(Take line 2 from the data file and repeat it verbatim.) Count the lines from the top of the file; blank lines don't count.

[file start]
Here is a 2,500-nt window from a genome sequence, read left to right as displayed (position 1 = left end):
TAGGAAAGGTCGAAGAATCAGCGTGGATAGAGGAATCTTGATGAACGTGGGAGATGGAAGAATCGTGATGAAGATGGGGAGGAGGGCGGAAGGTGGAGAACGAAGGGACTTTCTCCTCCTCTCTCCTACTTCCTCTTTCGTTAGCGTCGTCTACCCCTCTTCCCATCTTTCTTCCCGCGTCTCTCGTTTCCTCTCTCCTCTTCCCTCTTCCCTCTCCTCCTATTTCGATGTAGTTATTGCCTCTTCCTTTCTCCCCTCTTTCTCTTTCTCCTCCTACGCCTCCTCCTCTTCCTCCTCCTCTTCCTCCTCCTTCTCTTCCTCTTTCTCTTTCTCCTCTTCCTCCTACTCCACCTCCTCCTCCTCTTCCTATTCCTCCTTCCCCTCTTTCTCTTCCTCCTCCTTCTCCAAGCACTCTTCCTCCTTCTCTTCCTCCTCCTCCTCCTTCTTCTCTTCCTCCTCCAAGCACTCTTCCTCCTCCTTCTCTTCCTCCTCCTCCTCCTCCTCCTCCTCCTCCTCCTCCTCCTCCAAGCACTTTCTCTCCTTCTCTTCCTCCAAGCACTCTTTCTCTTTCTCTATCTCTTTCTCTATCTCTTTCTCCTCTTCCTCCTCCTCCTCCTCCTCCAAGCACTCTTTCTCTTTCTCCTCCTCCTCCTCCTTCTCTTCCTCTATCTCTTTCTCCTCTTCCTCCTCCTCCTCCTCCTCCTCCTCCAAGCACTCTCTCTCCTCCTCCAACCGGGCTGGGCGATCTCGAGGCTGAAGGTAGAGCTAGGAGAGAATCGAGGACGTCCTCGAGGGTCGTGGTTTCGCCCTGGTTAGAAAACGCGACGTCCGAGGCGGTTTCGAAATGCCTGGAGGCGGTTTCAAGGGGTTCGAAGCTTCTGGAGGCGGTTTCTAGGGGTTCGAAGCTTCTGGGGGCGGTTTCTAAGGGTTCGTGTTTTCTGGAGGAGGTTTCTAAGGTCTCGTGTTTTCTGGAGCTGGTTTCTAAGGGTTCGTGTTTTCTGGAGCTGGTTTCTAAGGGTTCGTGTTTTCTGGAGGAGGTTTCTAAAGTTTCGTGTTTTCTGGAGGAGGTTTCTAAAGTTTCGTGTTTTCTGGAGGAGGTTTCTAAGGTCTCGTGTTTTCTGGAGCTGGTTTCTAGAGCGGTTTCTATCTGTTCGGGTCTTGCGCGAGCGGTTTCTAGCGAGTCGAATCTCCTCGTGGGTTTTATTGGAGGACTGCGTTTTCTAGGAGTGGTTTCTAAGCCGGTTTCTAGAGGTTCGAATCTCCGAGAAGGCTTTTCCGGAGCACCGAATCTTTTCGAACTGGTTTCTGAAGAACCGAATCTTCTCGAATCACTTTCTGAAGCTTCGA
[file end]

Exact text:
TAGGAAAGGTCGAAGAATCAGCGTGGATAGAGGAATCTTGATGAACGTGGGAGATGGAAGAATCGTGATGAAGATGGGGAGGAGGGCGGAAGGTGGAGAACGAAGGGACTTTCTCCTCCTCTCTCCTACTTCCTCTTTCGTTAGCGTCGTCTACCCCTCTTCCCATCTTTCTTCCCGCGTCTCTCGTTTCCTCTCTCCTCTTCCCTCTTCCCTCTCCTCCTATTTCGATGTAGTTATTGCCTCTTCCTTTCTCCCCTCTTTCTCTTTCTCCTCCTACGCCTCCTCCTCTTCCTCCTCCTCTTCCTCCTCCTTCTCTTCCTCTTTCTCTTTCTCCTCTTCCTCCTACTCCACCTCCTCCTCCTCTTCCTATTCCTCCTTCCCCTCTTTCTCTTCCTCCTCCTTCTCCAAGCACTCTTCCTCCTTCTCTTCCTCCTCCTCCTCCTTCTTCTCTTCCTCCTCCAAGCACTCTTCCTCCTCCTTCTCTTCCTCCTCCTCCTCCTCCTCCTCCTCCTCCTCCTCCTCCTCCAAGCACTTTCTCTCCTTCTCTTCCTCCAAGCACTCTTTCTCTTTCTCTATCTCTTTCTCTATCTCTTTCTCCTCTTCCTCCTCCTCCTCCTCCTCCAAGCACTCTTTCTCTTTCTCCTCCTCCTCCTCCTTCTCTTCCTCTATCTCTTTCTCCTCTTCCTCCTCCTCCTCCTCCTCCTCCTCCAAGCACTCTCTCTCCTCCTCCAACCGGGCTGGGCGATCTCGAGGCTGAAGGTAGAGCTAGGAGAGAATCGAGGACGTCCTCGAGGGTCGTGGTTTCGCCCTGGTTAGAAAACGCGACGTCCGAGGCGGTTTCGAAATGCCTGGAGGCGGTTTCAAGGGGTTCGAAGCTTCTGGAGGCGGTTTCTAGGGGTTCGAAGCTTCTGGGGGCGGTTTCTAAGGGTTCGTGTTTTCTGGAGGAGGTTTCTAAGGTCTCGTGTTTTCTGGAGCTGGTTTCTAAGGGTTCGTGTTTTCTGGAGCTGGTTTCTAAGGGTTCGTGTTTTCTGGAGGAGGTTTCTAAAGTTTCGTGTTTTCTGGAGGAGGTTTCTAAAGTTTCGTGTTTTCTGGAGGAGGTTTCTAAGGTCTCGTGTTTTCTGGAGCTGGTTTCTAGAGCGGTTTCTATCTGTTCGGGTCTTGCGCGAGCGGTTTCTAGCGAGTCGAATCTCCTCGTGGGTTTTATTGGAGGACTGCGTTTTCTAGGAGTGGTTTCTAAGCCGGTTTCTAGAGGTTCGAATCTCCGAGAAGGCTTTTCCGGAGCACCGAATCTTTTCGAACTGGTTTCTGAAGAACCGAATCTTCTCGAATCACTTTCTGAAGCTTCGA